- 1 Legislative functions
- 2 Judicial authority
- 3 Electoral authority
- 4 Criticism
- 5 Composition
- 6 Membership
- 7 See also
- 8 References
- 9 External links
According to Article 96 of the constitution, the Guardian Council holds veto power over all legislation approved by the Majlis. It can nullify a law based on two accounts: being against Islamic laws, or being against the constitution. While all the members vote on the laws being compatible with the constitution, only the six clerics vote on them being compatible with Islam.
If any law is rejected, it will be passed back to the Majlis for correction. If the Majlis and the Council of Guardians cannot decide on a case, it is passed up to the Expediency Council for a decision.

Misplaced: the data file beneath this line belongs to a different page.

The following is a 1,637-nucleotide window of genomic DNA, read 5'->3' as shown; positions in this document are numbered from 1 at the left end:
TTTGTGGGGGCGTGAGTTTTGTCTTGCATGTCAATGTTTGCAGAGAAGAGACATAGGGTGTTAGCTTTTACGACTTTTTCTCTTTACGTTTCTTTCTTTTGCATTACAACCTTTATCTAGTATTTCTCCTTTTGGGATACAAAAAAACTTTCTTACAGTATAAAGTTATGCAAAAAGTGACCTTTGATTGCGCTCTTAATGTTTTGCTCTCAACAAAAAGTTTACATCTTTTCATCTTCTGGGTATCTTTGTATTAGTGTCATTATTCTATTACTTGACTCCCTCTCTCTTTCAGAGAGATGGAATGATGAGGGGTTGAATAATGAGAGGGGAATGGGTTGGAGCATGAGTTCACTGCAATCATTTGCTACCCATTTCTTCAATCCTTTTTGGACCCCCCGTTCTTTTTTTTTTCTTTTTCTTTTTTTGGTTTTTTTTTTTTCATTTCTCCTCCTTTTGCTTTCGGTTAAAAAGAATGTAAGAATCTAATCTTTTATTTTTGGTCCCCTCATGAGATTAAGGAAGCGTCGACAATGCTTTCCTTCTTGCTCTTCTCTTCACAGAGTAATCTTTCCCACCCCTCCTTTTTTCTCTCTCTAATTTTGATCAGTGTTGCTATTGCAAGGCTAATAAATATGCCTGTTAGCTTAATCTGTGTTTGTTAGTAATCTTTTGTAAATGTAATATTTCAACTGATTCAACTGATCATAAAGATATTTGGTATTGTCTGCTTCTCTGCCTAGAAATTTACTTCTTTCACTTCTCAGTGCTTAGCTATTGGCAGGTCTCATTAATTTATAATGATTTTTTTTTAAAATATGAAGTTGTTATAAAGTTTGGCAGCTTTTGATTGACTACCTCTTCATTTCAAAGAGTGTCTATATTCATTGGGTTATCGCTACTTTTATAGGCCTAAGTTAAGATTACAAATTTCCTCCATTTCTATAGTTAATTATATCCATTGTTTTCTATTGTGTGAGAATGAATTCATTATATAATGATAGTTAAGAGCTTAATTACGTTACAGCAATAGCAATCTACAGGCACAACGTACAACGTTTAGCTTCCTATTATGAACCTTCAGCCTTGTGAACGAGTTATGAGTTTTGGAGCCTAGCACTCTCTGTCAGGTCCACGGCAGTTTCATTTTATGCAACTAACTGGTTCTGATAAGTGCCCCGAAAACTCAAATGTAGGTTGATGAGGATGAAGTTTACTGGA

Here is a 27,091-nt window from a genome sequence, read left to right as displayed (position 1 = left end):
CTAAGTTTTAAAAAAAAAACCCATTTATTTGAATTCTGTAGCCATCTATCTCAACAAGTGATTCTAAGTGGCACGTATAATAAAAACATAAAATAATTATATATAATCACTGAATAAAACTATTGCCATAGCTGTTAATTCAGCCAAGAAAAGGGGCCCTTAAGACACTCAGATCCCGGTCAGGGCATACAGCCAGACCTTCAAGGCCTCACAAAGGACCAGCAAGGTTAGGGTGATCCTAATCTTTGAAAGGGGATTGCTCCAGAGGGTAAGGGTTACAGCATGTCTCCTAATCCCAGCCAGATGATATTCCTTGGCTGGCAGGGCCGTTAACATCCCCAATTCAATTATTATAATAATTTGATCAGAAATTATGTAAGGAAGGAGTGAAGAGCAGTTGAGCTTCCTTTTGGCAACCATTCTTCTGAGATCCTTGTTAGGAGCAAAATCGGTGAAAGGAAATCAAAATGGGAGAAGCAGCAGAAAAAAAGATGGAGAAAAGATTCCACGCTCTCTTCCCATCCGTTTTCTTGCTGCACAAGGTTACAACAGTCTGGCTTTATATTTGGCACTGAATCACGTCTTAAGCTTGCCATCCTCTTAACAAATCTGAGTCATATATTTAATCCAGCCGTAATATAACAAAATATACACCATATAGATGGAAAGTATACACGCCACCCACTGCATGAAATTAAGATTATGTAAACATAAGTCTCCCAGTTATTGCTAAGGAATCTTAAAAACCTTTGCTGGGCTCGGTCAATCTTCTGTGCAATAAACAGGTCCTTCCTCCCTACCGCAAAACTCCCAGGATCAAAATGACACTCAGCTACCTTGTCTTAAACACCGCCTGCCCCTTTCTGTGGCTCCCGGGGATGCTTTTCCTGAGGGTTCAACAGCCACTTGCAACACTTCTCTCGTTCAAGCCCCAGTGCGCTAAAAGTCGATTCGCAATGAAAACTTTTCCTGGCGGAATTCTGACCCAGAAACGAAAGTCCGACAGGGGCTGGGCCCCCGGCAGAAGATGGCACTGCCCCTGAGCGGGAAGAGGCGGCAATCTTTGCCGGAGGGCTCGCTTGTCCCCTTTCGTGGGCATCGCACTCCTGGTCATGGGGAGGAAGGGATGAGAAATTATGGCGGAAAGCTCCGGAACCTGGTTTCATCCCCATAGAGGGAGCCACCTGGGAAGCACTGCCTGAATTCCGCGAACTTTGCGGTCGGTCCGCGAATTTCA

The Guardian Council is uniquely involved in the legislative process, with equal oversight with regards to economic law and social policy, including such controversial topics as abortion. Chapter 6 of the Constitution explains its interworkings with the Islamic Consultative Assembly. Articles 91-97 all fall in the legislative Chapter 6.
The Council of Guardians also functions similar to a constitutional court. The authority to interpret the constitution is vested in the Council. Interpretative decisions require a three-quarters majority. The Council does not conduct a court hearing where opposing sides are argued.
Since 1991, all candidates of parliamentary or presidential elections, as well as candidates for the Assembly of Experts, have to be qualified by the Guardian Council in order to run in the election. For major elections it typically disqualifies most candidates, for example in the 2009 election, 476 men and women applied to the Guardian Council to seek the presidency, and four were approved.